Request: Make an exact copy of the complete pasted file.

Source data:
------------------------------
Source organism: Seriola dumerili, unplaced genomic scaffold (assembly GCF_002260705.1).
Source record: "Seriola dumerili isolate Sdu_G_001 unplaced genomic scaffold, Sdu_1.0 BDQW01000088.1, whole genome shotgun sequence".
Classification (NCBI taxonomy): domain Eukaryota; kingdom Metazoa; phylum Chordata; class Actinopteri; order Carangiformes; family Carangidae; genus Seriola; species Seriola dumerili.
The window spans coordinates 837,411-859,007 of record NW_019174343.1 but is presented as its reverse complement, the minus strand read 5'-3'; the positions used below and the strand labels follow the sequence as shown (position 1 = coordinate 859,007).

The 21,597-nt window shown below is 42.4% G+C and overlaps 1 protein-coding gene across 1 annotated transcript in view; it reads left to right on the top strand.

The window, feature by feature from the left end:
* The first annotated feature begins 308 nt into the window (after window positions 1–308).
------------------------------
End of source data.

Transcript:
Source organism: Seriola dumerili, unplaced genomic scaffold (assembly GCF_002260705.1).
Source record: "Seriola dumerili isolate Sdu_G_001 unplaced genomic scaffold, Sdu_1.0 BDQW01000088.1, whole genome shotgun sequence".
Classification (NCBI taxonomy): domain Eukaryota; kingdom Metazoa; phylum Chordata; class Actinopteri; order Carangiformes; family Carangidae; genus Seriola; species Seriola dumerili.
The window spans coordinates 837,411-859,007 of record NW_019174343.1 but is presented as its reverse complement, the minus strand read 5'-3'; the positions used below and the strand labels follow the sequence as shown (position 1 = coordinate 859,007).

The 21,597-nt window shown below is 42.4% G+C and overlaps 1 protein-coding gene across 1 annotated transcript in view; it reads left to right on the top strand.

The window, feature by feature from the left end:
* The first annotated feature begins 308 nt into the window (after window positions 1–308).